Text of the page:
- 3 teaspoons active dry yeast
- 2 cups warm water (110° to 115°)
- 1/2 cup butter, softened
- 2/3 cup nonfat dry milk powder
- 1/2 cup sugar
- 1/2 cup mashed potato flakes
- 2 eggs
- 1-1/2 teaspoons salt
- 6 to 6-1/2 cups all-purpose flour
- In a large bowl, dissolve yeast in warm water. Add the butter, milk powder, sugar, potato flakes, eggs, salt and 3 cups flour. Beat until smooth. Stir in enough remaining flour to form a firm dough.
- Turn onto a heavily floured surface; knead 8-10 times. Divide dough in half. Roll each portion into a 12-in. circle; cut each circle into 16 wedges. Roll up wedges from the wide ends and place point side down 2 in. apart on waxed paper-lined baking sheets. Curve ends to form crescents.
- Cover and freeze. When firm, transfer to a large resealable plastic freezer bag. Freeze for up to 4 weeks.
- To use frozen rolls: Arrange frozen rolls 2 in. apart on baking sheets coated with cooking spray. Cover and thaw in the refrigerator overnight.
- Let rise in a warm place for 1 hour or until doubled. Bake at 350° for 15-17 minutes or until golden brown. Serve warm. Yield: 32 rolls.
Reviews for Freezer Crescent Rolls
"Made up the rolls Dec. 18th, froze as directed and took out of freezer 5 am this morning, Dec. 25th. Placed on parchment paper on cookie sheets and covered with dish towels til 10 am then popped in the oven as directed. First batch did not butter before baking, they came out much nicer, browned a bit, the buttered ones were pale. However they tripled or quadrupled in size, wonderfully fluffy and proud to take them to dinner at family home. So great for busy holidays!"
"I would like to note that the original recipe does call for the instant yeast that does not require proofing, as rharkless mentions she does in her preperation. Original recipe ALSO calls for rolling out the dough then spreading with a layer of melted butter, before being cut and rolled. We also butter the tops as they come out of the oven. *my mom is said aunt that Kristine speaks of. I have also cheated by substituting 2/3 cup of canned evaporated milk for the dry milk and 2/3 cup of water (I find I don't use a complete box of powdered milk in a year, so I don't like to waste it). I warm the canned milk a little before adding. I would also disagree with it being diabetic friendly (mmmm. . . white bread + potatoes+butter and trying to just eat one. . . ehhhhh bit of a stretch). I would and do suggest this recipe all the time. Just avoid adding too much flour."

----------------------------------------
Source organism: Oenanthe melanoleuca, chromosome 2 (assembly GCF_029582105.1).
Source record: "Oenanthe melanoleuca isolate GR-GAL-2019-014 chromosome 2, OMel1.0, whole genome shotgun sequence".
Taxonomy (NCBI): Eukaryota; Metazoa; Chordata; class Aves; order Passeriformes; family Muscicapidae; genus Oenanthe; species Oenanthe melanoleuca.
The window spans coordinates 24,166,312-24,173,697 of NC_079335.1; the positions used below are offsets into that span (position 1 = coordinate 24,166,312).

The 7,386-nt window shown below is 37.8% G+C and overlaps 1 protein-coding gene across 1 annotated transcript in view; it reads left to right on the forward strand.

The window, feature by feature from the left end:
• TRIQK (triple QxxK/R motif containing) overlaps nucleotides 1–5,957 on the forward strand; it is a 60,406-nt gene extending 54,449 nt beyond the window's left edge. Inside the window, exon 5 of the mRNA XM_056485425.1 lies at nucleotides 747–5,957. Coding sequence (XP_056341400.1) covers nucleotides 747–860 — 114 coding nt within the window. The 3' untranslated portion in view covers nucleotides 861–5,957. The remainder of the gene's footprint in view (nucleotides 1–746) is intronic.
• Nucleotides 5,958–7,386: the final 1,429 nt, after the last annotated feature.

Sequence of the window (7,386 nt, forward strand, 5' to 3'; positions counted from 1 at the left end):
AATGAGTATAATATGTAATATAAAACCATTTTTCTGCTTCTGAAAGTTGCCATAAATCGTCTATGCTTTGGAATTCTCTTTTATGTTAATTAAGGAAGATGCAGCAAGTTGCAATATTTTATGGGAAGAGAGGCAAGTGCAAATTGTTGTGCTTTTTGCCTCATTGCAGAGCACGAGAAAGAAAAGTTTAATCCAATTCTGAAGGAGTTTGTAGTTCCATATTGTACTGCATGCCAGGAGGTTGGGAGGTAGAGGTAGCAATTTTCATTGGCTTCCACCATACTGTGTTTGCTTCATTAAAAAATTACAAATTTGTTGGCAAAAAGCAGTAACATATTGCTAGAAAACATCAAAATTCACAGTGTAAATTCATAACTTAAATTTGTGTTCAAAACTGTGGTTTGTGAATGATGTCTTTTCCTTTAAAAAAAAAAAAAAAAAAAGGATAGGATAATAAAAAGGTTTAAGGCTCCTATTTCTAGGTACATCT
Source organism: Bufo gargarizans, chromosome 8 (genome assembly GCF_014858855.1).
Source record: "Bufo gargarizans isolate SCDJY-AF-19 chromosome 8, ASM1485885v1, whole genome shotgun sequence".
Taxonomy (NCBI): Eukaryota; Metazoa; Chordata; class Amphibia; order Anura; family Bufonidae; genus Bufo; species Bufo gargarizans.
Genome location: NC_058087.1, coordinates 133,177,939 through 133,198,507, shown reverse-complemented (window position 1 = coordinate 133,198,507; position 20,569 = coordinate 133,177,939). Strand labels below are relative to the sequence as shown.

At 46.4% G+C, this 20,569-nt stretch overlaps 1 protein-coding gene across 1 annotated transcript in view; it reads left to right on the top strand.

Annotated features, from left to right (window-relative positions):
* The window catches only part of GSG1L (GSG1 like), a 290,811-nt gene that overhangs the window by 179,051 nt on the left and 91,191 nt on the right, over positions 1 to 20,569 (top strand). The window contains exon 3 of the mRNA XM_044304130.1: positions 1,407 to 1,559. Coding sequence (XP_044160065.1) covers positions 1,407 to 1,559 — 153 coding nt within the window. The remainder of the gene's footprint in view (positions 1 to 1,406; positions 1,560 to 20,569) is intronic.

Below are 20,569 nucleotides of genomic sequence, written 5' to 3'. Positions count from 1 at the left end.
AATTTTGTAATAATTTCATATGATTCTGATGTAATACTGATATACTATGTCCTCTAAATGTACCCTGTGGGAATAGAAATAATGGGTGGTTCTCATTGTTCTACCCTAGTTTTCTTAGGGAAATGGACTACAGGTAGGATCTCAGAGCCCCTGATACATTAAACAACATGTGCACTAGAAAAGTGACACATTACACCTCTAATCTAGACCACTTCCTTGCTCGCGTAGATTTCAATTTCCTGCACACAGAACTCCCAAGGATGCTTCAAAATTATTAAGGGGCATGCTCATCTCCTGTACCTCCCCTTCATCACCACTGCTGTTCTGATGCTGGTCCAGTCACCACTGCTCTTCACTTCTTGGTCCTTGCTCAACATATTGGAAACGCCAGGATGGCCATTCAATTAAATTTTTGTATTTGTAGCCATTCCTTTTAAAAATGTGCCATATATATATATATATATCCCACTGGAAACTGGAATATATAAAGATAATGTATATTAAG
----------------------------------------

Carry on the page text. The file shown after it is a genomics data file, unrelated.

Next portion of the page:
"Was very easy to make and taste is out of this world soft and delicious. My freezer will always have these ready to eat. BTW, I put them out about 2 hours before putting in oven and they turned out perfect!"
"My first try at making crescent rolls, so maybe I'm off - but I did think they turned out more like potato rolls, too. Very yummy brushed with butter out of the oven. But I'll look for a recipe that has a lighter, more flaky consistency."
"I'm sure they will be very good - I;m going to make them this afternoon for use on Thanksgiving . For years have been making potato rolls from Betty Crocker cookbook, but these will be easier and faster."
"Absolutely fabulous recipe! The crescent rolls come out perfect and the dough makes fabulous cinnamon rolls too!"
"I absolutely love this recipe!!! I love how easy and convenient they are. The flavor reminds me more of a soft potato roll. My friend filled these with chicken salad once for a luncheon. YUM!"
"i LOVE these rolls. i like how they are simple to prepare, by using potato flakes and not prepared mashed potatoes. WHen i make crescent rolls i spread the circle with butter before i cut them in wedges and roll them up. by doing this it makes it so that after they are baked you can unroll them, it is something that we do in our family!"
"These rolls are very good, and I liked getting the potato taste without messing with actual mashed potatoes for the recipe. I changed the way it goes together to make it easier. I used instant yeast (the kind in the big bag, not the packets) so I was able to skip the proofing of the yeast in the water. Instead, I mixed the yeast in with all the other dry ingredients (except for the last 1 to 2 cups of flour) and gradually added the wet stuff to it. And as long as you use warm water (I just ran some hot water from the tap), its temp isn't a big issue since it's getting mixed in with the dry ingredients."